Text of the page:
A funny, sad, sharp look back at growing up; Jacob I Have Loved, by Katherine Paterson. New York: Thomas Y. Crowell Company.
Katherine Paterson, winner of almost every imaginable award in the realm of children's literature and deserving of that recognition, has written a novel for older children and adults. her narrative-as-memoir strikes the consistently wry tone of one looking back on youth. Even so, each incident and feeling in the life of her young protagonist rings true because the younger voice is so alive and direct. This is a book full of humor and compassion and sharpness.
Sara Louis Bradshaw, given the name Wheeze by her delicate, beautiful, and gifted twin sister, wrestles from earliest childhood with the conviction that she is the forgotten, unloved sibling. In her tiny world on an island in Chesapeake Bay, where she grows up during World War II, her only friend is dull, fat Call, a boy who puts up with her because he has no one else. Into their lives comes the mysterious stranger of Louise's fantasies, a reclusive man who might be a Germany spy or perhaps an island resident who left in disgrace as a coward half a century earlier.
Slowly the world opens to Louis: first through the stranger, whom she and Call befriend; then through submerging herself in the arduous work of a waterman on her father's boat. Along the way there are encounters that culminate in her grandmother's caustic attacks. But with these experiences come insights. Never wholly explicit, such glimpses allow Louise to see in her grandmother the distillation of a lifetime of disappointment, an unextinguished and unresolved bitterness.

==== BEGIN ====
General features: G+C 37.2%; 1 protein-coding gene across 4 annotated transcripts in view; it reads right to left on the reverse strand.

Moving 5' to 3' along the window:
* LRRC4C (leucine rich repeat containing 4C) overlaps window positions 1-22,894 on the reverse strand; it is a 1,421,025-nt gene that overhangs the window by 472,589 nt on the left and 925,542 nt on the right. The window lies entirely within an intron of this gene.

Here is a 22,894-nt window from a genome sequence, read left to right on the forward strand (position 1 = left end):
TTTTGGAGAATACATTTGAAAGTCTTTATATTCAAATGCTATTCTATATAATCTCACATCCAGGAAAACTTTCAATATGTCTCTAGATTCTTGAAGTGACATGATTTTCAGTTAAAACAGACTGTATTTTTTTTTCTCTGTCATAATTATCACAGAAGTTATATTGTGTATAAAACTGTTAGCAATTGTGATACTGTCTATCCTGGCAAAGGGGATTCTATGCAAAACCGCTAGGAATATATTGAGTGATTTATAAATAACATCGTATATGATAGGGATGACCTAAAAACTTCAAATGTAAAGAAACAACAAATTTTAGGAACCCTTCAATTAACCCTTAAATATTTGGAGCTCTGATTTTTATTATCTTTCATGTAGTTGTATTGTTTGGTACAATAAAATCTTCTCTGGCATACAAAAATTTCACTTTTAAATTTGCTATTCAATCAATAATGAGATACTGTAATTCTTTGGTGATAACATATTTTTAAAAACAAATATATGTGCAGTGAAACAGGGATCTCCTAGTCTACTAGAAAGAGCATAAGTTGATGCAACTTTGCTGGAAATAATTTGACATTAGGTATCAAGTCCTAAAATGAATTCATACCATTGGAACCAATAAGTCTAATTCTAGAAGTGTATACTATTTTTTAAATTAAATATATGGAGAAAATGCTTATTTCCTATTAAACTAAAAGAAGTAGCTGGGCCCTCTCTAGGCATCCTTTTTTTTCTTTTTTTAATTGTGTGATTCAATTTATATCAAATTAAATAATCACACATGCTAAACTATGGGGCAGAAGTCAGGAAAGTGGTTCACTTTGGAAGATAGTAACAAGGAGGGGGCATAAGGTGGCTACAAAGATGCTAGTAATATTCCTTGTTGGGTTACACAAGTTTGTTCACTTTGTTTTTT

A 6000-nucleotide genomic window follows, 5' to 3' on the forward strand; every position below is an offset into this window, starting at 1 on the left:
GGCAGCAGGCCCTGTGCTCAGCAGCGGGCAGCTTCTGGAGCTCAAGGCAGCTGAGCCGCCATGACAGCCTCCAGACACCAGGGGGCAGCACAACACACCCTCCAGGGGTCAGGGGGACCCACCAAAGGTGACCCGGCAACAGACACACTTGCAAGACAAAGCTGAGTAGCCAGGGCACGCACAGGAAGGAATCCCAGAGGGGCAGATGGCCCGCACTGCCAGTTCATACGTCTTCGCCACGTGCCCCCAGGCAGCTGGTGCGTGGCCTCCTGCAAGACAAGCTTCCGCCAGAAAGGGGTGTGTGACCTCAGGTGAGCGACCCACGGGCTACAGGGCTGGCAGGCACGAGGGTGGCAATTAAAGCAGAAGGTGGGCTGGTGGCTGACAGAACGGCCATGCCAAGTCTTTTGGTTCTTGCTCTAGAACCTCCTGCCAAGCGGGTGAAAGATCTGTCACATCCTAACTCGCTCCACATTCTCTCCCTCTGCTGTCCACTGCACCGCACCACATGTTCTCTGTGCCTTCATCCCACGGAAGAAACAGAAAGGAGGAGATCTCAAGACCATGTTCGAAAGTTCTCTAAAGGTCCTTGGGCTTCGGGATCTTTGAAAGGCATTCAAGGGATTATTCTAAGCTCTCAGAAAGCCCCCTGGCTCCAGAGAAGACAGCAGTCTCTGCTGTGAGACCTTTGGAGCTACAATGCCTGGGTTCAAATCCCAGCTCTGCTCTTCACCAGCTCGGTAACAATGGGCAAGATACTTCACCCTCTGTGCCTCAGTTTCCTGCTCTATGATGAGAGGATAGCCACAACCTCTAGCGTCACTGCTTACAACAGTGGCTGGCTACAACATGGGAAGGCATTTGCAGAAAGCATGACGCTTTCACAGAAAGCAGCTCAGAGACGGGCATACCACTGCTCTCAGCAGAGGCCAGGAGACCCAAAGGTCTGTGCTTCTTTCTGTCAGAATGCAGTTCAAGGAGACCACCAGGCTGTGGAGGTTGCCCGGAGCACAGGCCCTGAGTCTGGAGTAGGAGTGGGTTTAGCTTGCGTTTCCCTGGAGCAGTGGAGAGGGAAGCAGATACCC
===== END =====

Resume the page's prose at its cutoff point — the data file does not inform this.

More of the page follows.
Following a time of peace and closeness with her father, once again developments favoring her sister bring Louise close to defeat. Only by now she has newly gathered awareness and strength. she is ready to understand that it is she who has hated herself, not her parents, not God.
The final chapters could easily become another book and seem extraneous to this one. They contai two episodes that would diminish a less powerful novel. One is Louise's ready acceptance of discouragement about becoming a doctor, and the other is the ending in which Louise as midwife delivering twins nearly forgets the healthy infant in her zeal to save the weak one, and then, remembering, urges the grandmother to hold him close while she herself nurses the frail sister. It is a pointed resolution; the author, like Louise and Call explaining their jokes to each other, insists: "Get it?"
But we have already gotten it, for the earlier, more apt ending tells us all we need to know after Louise's mother says she will miss Louise morem than she has missed the exquisite sister. "I did not press her to explain.I was too grateful for that one world that allowed me at least to leave the island and begin to build myself as a soul, separate from the long, long shadow of my twin."